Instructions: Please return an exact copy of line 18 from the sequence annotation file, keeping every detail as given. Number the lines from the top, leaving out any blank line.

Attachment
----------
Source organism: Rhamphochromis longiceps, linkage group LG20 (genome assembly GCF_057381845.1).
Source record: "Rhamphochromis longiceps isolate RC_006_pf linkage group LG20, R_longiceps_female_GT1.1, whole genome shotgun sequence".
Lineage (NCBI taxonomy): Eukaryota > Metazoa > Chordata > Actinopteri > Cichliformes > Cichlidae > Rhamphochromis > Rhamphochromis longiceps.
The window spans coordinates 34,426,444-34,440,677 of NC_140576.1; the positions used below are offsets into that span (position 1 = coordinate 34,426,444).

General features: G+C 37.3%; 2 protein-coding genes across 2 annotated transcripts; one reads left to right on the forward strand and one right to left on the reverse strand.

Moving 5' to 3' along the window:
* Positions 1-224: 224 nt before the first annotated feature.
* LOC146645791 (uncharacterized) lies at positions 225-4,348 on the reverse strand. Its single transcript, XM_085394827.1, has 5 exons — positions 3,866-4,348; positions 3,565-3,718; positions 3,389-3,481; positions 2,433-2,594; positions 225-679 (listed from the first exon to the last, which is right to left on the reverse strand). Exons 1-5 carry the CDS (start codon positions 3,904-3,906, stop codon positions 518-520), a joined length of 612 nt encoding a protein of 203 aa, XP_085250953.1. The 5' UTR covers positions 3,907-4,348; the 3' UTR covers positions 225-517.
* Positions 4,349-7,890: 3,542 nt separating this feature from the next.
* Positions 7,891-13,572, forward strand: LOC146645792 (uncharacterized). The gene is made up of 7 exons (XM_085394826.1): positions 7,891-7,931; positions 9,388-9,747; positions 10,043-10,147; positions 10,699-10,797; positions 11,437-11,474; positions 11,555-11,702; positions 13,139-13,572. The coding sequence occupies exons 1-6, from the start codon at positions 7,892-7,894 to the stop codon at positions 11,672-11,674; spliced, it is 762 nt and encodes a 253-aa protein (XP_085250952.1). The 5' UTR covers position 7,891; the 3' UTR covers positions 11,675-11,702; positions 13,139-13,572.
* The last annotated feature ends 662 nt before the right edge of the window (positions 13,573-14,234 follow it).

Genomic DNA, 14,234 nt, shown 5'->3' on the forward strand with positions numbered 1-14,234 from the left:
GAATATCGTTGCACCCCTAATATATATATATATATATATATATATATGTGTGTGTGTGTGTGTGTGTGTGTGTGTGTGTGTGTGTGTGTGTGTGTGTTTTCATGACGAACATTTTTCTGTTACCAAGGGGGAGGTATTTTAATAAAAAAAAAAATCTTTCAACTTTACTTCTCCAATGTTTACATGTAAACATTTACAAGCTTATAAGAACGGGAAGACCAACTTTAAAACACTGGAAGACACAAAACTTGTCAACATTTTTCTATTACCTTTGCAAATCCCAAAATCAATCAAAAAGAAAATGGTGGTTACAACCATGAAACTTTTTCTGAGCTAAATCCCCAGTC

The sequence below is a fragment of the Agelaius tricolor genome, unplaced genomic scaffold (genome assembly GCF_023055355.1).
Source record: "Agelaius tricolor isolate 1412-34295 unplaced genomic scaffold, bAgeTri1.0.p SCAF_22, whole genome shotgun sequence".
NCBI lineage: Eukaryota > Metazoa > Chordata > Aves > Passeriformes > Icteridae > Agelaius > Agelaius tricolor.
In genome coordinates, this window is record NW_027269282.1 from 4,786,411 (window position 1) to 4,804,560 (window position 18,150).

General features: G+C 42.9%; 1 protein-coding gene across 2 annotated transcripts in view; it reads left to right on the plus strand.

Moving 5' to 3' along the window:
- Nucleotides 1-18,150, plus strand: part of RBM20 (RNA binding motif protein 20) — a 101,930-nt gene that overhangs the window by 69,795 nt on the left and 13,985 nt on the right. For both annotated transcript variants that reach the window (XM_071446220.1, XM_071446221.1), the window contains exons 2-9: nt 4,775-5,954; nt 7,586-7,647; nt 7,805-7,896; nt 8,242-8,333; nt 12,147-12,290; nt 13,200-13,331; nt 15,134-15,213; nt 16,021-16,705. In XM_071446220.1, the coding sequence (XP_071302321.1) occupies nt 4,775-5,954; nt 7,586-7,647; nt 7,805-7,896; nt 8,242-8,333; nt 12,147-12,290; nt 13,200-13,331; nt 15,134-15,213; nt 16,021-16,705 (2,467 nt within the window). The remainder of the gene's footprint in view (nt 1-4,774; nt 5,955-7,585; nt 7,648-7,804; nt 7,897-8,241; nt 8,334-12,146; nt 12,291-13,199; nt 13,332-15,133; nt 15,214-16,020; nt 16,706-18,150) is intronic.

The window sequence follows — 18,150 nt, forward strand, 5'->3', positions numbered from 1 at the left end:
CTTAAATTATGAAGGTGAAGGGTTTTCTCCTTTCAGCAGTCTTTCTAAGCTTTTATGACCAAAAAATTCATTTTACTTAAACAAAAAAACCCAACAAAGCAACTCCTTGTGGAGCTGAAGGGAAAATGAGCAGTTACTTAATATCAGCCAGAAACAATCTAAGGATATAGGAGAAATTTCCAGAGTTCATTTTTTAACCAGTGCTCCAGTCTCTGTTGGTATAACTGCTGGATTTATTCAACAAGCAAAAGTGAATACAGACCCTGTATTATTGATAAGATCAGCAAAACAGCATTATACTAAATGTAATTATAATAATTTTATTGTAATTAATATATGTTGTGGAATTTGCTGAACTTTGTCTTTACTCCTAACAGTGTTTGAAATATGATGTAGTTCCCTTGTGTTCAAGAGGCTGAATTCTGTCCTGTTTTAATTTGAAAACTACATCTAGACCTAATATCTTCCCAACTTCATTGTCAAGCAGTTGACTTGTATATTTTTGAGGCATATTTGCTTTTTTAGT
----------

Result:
General features: G+C 42.9%; 1 protein-coding gene across 2 annotated transcripts in view; it reads left to right on the plus strand.